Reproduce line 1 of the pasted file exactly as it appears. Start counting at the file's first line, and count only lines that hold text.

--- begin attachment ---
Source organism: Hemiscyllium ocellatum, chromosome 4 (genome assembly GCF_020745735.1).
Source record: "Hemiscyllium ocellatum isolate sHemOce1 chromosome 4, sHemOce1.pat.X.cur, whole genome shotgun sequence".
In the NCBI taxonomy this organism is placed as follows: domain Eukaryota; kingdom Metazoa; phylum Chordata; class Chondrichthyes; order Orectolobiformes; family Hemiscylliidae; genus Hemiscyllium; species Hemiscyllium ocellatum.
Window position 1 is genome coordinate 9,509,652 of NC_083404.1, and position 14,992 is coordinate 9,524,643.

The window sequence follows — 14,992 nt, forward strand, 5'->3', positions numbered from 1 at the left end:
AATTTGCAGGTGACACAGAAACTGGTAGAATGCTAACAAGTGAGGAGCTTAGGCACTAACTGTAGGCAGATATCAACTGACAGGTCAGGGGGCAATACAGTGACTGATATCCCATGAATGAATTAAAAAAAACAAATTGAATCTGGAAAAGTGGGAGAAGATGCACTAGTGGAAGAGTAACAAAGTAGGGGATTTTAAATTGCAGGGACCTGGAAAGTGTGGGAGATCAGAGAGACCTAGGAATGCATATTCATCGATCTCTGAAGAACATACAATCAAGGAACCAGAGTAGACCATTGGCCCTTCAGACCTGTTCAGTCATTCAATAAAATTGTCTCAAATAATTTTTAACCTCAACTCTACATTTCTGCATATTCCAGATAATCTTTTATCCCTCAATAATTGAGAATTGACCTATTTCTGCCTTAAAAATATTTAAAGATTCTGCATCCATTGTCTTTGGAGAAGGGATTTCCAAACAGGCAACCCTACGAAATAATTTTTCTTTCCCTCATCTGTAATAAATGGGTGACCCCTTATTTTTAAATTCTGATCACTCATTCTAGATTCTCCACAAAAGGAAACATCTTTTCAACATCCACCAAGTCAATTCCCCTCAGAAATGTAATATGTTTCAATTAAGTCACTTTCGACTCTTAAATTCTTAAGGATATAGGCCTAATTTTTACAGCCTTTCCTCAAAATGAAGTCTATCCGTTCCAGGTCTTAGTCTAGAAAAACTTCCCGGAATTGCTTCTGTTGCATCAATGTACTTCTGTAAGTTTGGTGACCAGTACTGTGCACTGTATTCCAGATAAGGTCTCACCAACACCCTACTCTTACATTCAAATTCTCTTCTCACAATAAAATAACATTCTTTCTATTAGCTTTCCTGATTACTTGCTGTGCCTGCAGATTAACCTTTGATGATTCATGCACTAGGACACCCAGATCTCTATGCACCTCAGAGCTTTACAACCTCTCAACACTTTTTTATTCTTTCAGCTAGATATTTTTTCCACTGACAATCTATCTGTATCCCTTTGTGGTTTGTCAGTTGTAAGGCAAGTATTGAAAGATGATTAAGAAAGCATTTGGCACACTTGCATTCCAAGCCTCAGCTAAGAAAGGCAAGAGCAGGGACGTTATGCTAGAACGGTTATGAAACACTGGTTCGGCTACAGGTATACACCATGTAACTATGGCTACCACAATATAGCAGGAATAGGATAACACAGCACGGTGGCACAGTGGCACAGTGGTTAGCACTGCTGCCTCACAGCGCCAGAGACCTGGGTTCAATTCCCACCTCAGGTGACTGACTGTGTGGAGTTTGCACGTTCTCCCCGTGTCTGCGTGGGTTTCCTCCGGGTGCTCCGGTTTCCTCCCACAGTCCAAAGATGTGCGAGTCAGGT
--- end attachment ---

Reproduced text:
Source organism: Hemiscyllium ocellatum, chromosome 4 (genome assembly GCF_020745735.1).